Orange is the New Black was my first Netflix original and I think it’s a brilliant concept. Consumers like it because of the lack of annoying network regulations and censorship, plus no commercials, and the ability to devour episode after episode without waiting a week in between. Showrunners probably appreciate the flexibility and innovation. And Netflix, well they get to see their numbers start shooting up because no one wants to be left out when the buzz starts circulating about an awesome new show, so they hurry to sign up.
It seemed like everyone was talking about @OITNB after its July 11, 2013 release. After giving it the pilot test, I could see why. If you haven’t tried out this awesome prison dramedy, you need to do so before season 2 hits everyone’s queue June 6.
The show is actually the true story of Piper Kerman, based on her book Orange Is the New Black: My Year in a Women’s Prison:
“With a career, a boyfriend, and a loving family, Piper Kerman barely resembles the reckless young woman who delivered a suitcase of drug money ten years before. But that past has caught up with her. Convicted and sentenced to fifteen months at the infamous federal correctional facility in Danbury, Connecticut, the well-heeled Smith College alumna is now inmate #11187–424—one of the millions of people who disappear “down the rabbit hole” of the American penal system. From her first strip search to her final release, Kerman learns to navigate this strange world with its strictly enforced codes of behavior and arbitrary rules. She meets women from all walks of life, who surprise her with small tokens of generosity, hard words of wisdom, and simple acts of acceptance. Heartbreaking, hilarious, and at times enraging, Kerman’s story offers a rare look into the lives of women in prison—why it is we lock so many away and what happens to them when they’re there.”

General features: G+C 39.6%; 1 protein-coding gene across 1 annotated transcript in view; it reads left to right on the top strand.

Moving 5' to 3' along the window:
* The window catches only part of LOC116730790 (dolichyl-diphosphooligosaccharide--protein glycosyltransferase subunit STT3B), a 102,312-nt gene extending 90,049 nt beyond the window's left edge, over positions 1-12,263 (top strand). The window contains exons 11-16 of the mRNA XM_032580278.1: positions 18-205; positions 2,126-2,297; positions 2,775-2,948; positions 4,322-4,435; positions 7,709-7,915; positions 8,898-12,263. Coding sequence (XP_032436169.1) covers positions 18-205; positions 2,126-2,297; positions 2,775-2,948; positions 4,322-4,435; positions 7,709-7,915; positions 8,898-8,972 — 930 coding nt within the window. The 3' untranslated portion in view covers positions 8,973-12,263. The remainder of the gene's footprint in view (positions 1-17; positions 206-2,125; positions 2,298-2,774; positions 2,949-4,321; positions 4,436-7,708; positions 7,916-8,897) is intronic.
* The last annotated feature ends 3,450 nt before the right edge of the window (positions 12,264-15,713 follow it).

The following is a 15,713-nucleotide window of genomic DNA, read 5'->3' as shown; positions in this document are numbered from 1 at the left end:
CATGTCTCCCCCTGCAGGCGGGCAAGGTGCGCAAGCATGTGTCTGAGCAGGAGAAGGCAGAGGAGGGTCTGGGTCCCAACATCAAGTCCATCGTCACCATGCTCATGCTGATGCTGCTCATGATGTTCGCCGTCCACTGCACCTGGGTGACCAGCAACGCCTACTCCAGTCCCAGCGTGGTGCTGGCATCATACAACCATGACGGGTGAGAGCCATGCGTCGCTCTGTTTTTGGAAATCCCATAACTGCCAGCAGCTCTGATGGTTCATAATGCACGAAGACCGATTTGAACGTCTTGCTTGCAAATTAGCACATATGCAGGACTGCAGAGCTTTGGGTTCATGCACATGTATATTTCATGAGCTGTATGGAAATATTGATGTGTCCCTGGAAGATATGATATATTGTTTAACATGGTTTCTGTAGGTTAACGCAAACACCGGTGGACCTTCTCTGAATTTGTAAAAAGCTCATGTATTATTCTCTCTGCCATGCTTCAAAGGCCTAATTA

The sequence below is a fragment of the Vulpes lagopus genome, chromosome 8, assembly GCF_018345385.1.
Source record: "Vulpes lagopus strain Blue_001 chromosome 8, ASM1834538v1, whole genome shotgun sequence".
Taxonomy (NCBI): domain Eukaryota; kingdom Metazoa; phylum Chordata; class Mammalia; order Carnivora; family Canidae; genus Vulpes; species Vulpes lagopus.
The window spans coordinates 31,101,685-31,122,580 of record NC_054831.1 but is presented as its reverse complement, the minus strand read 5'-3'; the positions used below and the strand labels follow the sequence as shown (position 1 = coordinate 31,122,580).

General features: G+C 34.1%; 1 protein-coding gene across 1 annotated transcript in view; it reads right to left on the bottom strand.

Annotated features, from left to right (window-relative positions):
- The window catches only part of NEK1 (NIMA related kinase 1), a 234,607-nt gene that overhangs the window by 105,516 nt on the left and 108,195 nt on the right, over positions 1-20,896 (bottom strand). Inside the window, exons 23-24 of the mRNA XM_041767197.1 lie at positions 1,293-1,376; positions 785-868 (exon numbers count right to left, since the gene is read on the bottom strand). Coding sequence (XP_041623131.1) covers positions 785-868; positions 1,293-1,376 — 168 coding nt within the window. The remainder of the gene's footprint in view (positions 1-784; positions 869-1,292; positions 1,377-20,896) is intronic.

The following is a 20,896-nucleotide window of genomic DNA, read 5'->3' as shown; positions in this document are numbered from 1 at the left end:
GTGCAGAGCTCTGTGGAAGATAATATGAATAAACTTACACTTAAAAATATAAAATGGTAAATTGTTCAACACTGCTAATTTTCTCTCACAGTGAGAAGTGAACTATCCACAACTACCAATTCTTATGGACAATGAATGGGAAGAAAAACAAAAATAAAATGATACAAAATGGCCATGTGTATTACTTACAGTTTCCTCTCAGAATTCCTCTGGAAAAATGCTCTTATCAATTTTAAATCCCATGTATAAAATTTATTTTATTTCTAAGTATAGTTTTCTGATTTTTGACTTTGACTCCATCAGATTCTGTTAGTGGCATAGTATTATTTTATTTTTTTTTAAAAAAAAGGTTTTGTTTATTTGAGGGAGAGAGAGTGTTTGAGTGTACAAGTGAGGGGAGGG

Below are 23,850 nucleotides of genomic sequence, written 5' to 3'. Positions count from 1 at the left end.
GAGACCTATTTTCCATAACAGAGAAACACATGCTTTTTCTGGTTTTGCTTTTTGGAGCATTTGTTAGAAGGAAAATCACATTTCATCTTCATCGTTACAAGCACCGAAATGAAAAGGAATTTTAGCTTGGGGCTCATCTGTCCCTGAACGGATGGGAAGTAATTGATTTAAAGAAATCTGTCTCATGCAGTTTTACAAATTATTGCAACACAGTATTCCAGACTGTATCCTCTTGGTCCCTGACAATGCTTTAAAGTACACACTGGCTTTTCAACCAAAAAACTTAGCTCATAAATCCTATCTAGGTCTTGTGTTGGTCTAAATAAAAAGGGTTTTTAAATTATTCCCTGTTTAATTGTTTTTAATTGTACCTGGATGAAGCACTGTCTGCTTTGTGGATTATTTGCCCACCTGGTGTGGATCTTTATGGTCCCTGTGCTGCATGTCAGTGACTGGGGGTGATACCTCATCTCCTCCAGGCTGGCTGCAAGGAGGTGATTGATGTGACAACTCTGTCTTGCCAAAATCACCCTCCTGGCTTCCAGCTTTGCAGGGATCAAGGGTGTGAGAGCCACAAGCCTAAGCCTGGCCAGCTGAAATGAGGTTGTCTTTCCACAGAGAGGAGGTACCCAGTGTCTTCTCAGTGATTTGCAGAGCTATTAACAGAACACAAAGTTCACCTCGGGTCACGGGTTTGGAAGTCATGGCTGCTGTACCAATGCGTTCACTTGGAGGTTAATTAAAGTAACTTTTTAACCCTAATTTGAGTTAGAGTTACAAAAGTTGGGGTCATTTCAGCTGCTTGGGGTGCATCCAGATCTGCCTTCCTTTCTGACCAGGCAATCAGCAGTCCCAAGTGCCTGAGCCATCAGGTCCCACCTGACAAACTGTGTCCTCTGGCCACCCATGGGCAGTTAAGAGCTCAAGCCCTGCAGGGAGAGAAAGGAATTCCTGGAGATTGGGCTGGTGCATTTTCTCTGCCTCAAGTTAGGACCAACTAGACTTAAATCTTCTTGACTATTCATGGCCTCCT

I enjoyed seeing some familiar faces—Taylor Schilling (The Lucky One) as our leading lady Piper, Laura Prepon (That ‘70s Show) as her former lesbian lover Alex, Jason Biggs and Natasha Lyonne (American Pie) as Piper’s husband and a fellow inmate, respectively—but also the vast number of unfamiliar ones who bring Litchfield to life. Aside from the truly unique plot, I love that they managed to take such a bleak setting and inject it with humor. (It comes from the creator of “Weeds,” after all.) I cracked up more than once during the pilot and it only got better. Watching Piper navigate the social structure (“Baby, high school is high school.”) and come to terms with who she is and what she’s done is a journey I’m all too willing to take with her. I can’t wait to see what happens next.